This article addresses FWRI's ongoing right whale research, including right whale distribution and biology, aerial surveys, photo-ID, and biopsy darting.
From December through March, right whale mothers migrate to the warm protected waters off Florida and Georgia to have their calves, Fish and Wildlife Research Institute (FWRI) researchers fly aerial surveys to locate the whales. Approximately 60 surveys are flown each calving season; each survey lasts approximately six hours. Surveys are flown in a small, twin-engine plane at an altitude of 1,000 feet to distances of up to 30 miles offshore. The primary mission of these surveys is to locate right whales within and adjacent to the Southeast Critical Habitat and pass that information on to mariners. See Early Warning System and Communications Network.
Each right whale has a unique and distinct pattern of markings on the top of its head. This hardened skin is called "callosity." Callosity grows on the right whale in many of the places where humans have hair: over the eyes, on the chin, along the upper lip, and on top of the head. The callosity is covered with small, white, crab-like animals called "whale lice" that make the callosity appear white.
Researchers at FWRI use the following methods to keep track of whales:
- Each right whale that is located is photographed by the aerial survey team.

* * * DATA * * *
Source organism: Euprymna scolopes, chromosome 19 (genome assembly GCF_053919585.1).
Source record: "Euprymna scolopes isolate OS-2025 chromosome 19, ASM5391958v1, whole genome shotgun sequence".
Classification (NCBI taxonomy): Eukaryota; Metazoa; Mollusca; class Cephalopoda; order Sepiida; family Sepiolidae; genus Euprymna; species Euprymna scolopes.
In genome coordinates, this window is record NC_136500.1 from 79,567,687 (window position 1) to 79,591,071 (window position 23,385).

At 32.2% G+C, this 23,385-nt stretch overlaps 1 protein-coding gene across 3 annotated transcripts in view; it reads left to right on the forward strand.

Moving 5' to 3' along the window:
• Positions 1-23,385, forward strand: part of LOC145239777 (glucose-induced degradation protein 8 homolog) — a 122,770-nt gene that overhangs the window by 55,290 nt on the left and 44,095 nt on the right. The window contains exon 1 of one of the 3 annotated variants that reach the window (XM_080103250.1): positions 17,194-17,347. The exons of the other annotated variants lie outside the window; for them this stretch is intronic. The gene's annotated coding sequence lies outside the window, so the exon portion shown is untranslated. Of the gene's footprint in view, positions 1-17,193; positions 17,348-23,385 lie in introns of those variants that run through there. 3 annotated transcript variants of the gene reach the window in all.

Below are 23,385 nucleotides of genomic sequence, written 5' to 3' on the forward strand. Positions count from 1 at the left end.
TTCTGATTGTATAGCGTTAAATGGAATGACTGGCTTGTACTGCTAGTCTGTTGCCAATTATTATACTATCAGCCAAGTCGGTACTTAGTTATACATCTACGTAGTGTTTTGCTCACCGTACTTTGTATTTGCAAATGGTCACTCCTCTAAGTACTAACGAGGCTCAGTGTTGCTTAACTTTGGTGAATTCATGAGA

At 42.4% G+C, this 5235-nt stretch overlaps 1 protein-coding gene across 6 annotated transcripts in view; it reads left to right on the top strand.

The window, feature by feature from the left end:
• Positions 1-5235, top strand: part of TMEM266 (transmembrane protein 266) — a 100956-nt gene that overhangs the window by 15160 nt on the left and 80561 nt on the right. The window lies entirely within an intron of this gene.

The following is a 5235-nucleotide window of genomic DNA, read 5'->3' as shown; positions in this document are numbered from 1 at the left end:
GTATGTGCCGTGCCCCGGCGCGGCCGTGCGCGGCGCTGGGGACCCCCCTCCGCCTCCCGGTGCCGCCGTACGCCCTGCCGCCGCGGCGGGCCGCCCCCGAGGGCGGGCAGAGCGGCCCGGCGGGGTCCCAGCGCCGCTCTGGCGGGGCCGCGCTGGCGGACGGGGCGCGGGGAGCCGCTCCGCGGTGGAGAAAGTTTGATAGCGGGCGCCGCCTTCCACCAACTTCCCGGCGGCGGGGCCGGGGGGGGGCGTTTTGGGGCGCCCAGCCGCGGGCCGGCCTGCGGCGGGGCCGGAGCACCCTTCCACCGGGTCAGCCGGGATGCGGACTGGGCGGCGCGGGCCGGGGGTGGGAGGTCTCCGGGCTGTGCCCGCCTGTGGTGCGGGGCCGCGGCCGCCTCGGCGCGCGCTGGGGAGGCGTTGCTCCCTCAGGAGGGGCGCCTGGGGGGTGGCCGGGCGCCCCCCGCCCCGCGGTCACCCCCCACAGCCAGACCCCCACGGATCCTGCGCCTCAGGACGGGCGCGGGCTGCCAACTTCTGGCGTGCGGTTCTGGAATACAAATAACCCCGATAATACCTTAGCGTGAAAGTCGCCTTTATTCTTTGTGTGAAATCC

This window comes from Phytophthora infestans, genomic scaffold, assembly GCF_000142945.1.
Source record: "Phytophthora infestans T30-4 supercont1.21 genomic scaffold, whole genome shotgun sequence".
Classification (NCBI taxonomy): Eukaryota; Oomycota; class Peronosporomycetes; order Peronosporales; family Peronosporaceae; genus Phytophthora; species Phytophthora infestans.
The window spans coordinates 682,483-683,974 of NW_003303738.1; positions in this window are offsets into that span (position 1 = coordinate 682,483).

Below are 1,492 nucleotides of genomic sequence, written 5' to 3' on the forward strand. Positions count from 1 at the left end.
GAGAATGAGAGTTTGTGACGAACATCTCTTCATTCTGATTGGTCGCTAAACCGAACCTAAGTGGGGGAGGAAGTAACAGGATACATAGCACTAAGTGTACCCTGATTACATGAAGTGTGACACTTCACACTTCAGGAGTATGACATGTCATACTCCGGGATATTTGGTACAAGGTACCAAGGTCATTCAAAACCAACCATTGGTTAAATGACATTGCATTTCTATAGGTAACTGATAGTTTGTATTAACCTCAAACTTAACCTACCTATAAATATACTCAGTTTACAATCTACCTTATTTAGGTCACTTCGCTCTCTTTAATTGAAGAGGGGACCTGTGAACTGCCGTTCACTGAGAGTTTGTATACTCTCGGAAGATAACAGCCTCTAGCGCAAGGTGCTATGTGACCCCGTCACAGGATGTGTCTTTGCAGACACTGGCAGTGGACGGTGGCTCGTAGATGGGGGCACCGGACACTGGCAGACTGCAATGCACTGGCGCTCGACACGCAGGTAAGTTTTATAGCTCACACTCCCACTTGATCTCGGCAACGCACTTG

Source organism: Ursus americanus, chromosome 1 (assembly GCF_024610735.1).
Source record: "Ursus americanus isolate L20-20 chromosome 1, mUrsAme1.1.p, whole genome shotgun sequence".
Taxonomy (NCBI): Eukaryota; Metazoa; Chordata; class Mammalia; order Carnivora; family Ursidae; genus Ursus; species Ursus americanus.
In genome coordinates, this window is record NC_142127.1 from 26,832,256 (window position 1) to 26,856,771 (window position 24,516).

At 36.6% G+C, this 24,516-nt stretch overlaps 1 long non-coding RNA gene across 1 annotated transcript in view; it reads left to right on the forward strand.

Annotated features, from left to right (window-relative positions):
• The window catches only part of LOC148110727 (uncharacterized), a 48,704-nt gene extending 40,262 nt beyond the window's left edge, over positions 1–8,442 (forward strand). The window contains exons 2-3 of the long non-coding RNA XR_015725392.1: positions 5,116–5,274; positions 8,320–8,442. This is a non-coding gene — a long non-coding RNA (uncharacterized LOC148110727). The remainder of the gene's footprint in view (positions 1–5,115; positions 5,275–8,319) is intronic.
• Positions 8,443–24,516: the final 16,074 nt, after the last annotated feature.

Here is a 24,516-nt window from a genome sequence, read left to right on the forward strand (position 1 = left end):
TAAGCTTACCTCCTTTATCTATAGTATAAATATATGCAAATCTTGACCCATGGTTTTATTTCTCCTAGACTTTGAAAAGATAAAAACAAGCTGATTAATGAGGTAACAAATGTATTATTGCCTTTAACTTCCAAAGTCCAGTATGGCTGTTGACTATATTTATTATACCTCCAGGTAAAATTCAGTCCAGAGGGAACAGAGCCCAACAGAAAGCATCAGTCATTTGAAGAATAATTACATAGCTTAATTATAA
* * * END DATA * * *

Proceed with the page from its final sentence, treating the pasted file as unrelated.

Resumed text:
- The photo is then compared to the photo catalog of right whales. Each right whale has a page with a collection of photographs (much like your family photo album) and a unique number or name.
- The photo is then matched to a whale in the photo catalog.
- The information is added to the individual sighting history.
The ability to identify individual whales allows researchers to collect an entire life history of each right whale and to keep track of their movements and associations with other whales. In the 1980s, photo-ID allowed researchers to determine that the whales sighted in northern areas, such as Cape Cod Bay, the Bay of Fundy, and the Great South Channel, were the same whales migrating to the waters of Florida to have their offspring. Using the same photo-ID technique, researchers discovered that whale number 1133 traveled from Cape Cod Bay to Norway and back again in one year.
FWRI researchers work under permits issued by the National Oceanic and Atmospheric Administration (NOAA); these permits allow researchers to approach and dart individual right whales while in the Southeast U.S. The purpose of this research is to obtain small (3 cm) punch biopsy samples of right whale skin to be used in genetic analyses. These small samples can be used to determine information such as the paternity of a calf, relatedness, and the genetic variability of the population. Approximately 500 right whales comprise the North Atlantic population, and over 260 individuals have been biopsied to date. The small population size makes it an ideal population to study genetically. Scientists in Canada and the United States are working overtime to determine why the population continues to remain small. Studying the genetic variability of the population allows researchers the ability to determine if factors other than habitat loss, human induced mortality, or limited prey resources caused by shifts in climactic trends may be contributing to the slow recovery of the population.